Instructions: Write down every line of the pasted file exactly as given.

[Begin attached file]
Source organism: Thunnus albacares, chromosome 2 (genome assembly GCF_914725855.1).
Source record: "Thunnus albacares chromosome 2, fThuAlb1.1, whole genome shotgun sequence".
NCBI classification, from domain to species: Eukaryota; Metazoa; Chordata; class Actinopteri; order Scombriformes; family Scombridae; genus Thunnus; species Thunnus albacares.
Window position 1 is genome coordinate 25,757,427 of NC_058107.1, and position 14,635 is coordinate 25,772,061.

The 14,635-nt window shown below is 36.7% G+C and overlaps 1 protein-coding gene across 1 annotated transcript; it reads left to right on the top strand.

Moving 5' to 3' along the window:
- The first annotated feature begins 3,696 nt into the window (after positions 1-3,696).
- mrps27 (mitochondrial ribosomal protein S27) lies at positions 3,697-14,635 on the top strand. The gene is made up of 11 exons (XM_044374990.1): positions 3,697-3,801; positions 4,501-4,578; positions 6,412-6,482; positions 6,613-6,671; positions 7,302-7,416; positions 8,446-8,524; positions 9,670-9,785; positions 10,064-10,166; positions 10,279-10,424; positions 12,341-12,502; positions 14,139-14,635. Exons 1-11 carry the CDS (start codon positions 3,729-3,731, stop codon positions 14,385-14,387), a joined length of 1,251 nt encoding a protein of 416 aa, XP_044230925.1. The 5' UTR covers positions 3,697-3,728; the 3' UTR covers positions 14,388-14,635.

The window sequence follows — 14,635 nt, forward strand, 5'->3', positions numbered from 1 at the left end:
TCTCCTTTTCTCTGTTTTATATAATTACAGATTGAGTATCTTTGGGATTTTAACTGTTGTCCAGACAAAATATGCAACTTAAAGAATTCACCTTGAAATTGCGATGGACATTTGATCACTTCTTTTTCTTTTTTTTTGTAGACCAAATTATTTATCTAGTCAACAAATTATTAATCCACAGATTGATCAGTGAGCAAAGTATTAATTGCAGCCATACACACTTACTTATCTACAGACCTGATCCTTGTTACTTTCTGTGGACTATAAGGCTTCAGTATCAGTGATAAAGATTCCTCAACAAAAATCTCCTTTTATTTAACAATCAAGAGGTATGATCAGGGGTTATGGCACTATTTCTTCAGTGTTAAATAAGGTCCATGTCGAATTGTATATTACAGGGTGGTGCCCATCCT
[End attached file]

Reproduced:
Source organism: Thunnus albacares, chromosome 2 (genome assembly GCF_914725855.1).
Source record: "Thunnus albacares chromosome 2, fThuAlb1.1, whole genome shotgun sequence".
NCBI classification, from domain to species: Eukaryota; Metazoa; Chordata; class Actinopteri; order Scombriformes; family Scombridae; genus Thunnus; species Thunnus albacares.
Window position 1 is genome coordinate 25,757,427 of NC_058107.1, and position 14,635 is coordinate 25,772,061.

The 14,635-nt window shown below is 36.7% G+C and overlaps 1 protein-coding gene across 1 annotated transcript; it reads left to right on the top strand.

Moving 5' to 3' along the window:
- The first annotated feature begins 3,696 nt into the window (after positions 1-3,696).
- mrps27 (mitochondrial ribosomal protein S27) lies at positions 3,697-14,635 on the top strand. The gene is made up of 11 exons (XM_044374990.1): positions 3,697-3,801; positions 4,501-4,578; positions 6,412-6,482; positions 6,613-6,671; positions 7,302-7,416; positions 8,446-8,524; positions 9,670-9,785; positions 10,064-10,166; positions 10,279-10,424; positions 12,341-12,502; positions 14,139-14,635. Exons 1-11 carry the CDS (start codon positions 3,729-3,731, stop codon positions 14,385-14,387), a joined length of 1,251 nt encoding a protein of 416 aa, XP_044230925.1. The 5' UTR covers positions 3,697-3,728; the 3' UTR covers positions 14,388-14,635.

The window sequence follows — 14,635 nt, forward strand, 5'->3', positions numbered from 1 at the left end:
TCTCCTTTTCTCTGTTTTATATAATTACAGATTGAGTATCTTTGGGATTTTAACTGTTGTCCAGACAAAATATGCAACTTAAAGAATTCACCTTGAAATTGCGATGGACATTTGATCACTTCTTTTTCTTTTTTTTTGTAGACCAAATTATTTATCTAGTCAACAAATTATTAATCCACAGATTGATCAGTGAGCAAAGTATTAATTGCAGCCATACACACTTACTTATCTACAGACCTGATCCTTGTTACTTTCTGTGGACTATAAGGCTTCAGTATCAGTGATAAAGATTCCTCAACAAAAATCTCCTTTTATTTAACAATCAAGAGGTATGATCAGGGGTTATGGCACTATTTCTTCAGTGTTAAATAAGGTCCATGTCGAATTGTATATTACAGGGTGGTGCCCATCCT